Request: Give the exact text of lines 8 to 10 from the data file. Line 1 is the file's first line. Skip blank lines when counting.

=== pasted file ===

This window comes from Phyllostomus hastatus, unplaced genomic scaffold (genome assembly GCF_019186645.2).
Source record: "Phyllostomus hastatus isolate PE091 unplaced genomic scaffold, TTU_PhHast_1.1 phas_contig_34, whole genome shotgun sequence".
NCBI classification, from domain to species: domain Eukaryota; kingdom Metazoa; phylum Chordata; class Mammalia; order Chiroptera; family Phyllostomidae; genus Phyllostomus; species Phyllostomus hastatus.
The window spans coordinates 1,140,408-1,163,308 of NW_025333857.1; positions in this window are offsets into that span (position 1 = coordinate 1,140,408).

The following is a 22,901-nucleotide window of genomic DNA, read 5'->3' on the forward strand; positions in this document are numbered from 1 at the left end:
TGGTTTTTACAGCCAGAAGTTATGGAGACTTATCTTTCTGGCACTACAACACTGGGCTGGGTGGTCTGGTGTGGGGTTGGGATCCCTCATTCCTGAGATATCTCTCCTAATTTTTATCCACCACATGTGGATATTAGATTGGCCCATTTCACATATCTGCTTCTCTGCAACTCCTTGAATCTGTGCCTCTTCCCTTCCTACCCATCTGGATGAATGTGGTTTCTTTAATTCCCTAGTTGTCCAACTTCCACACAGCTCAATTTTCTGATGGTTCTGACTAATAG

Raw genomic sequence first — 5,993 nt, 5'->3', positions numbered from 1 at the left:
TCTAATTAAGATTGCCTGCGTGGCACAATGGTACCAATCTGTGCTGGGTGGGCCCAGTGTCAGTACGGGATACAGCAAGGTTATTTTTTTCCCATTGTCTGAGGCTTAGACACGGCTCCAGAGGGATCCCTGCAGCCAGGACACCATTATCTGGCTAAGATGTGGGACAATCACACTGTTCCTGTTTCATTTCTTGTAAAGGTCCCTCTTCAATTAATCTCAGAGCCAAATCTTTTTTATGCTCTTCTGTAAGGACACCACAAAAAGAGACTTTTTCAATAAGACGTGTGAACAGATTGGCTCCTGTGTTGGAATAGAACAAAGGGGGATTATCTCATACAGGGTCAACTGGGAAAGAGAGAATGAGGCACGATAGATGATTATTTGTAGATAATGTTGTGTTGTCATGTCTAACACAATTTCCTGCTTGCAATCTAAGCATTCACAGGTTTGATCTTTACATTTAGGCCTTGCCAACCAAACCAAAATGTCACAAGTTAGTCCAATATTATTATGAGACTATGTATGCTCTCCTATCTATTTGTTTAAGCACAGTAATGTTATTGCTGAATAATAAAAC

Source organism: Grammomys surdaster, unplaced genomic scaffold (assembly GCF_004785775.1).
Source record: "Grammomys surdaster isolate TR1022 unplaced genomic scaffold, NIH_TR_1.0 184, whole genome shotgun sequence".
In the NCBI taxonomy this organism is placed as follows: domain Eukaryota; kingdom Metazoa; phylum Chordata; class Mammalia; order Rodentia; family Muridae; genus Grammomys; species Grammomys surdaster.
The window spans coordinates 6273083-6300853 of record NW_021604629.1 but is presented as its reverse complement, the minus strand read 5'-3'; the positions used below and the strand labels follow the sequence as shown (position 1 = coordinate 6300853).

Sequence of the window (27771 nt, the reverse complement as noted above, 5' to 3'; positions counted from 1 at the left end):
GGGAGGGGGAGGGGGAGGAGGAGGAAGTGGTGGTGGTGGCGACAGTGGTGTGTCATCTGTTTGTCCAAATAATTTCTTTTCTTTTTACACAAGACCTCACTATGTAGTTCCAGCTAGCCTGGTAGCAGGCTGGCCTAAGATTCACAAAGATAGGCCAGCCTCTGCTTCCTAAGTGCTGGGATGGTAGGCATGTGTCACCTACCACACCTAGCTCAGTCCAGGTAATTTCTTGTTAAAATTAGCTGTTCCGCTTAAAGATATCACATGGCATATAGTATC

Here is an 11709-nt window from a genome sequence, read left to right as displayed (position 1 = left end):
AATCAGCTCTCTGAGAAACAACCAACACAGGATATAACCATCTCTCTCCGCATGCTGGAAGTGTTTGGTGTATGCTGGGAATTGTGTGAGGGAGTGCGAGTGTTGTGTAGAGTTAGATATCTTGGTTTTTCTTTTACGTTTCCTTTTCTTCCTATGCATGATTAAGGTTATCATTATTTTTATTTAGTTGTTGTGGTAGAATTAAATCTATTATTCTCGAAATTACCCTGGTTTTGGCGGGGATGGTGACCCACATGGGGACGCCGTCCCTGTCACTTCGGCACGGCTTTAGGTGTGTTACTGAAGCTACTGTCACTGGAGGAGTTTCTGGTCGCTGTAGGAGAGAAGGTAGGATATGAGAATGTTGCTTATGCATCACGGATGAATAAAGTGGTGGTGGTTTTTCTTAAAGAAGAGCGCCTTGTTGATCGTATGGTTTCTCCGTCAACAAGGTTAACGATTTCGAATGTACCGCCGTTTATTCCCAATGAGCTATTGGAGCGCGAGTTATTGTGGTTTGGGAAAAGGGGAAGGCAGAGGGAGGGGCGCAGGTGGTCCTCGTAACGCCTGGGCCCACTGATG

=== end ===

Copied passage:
TCTAATTAAGATTGCCTGCGTGGCACAATGGTACCAATCTGTGCTGGGTGGGCCCAGTGTCAGTACGGGATACAGCAAGGTTATTTTTTTCCCATTGTCTGAGGCTTAGACACGGCTCCAGAGGGATCCCTGCAGCCAGGACACCATTATCTGGCTAAGATGTGGGACAATCACACTGTTCCTGTTTCATTTCTTGTAAAGGTCCCTCTTCAATTAATCTCAGAGCCAAATCTTTTTTATGCTCTTCTGTAAGGACACCACAAAAAGAGACTTTTTCAATAAGACGTGTGAACAGATTGGCTCCTGTGTTGGAATAGAACAAAGGGGGATTATCTCATACAGGGTCAACTGGGAAAGAGAGAATGAGGCACGATAGATGATTATTTGTAGATAATGTTGTGTTGTCATGTCTAACACAATTTCCTGCTTGCAATCTAAGCATTCACAGGTTTGATCTTTACATTTAGGCCTTGCCAACCAAACCAAAATGTCACAAGTTAGTCCAATATTATTATGAGACTATGTATGCTCTCCTATCTATTTGTTTAAGCACAGTAATGTTATTGCTGAATAATAAAAC

Source organism: Grammomys surdaster, unplaced genomic scaffold (assembly GCF_004785775.1).
Source record: "Grammomys surdaster isolate TR1022 unplaced genomic scaffold, NIH_TR_1.0 184, whole genome shotgun sequence".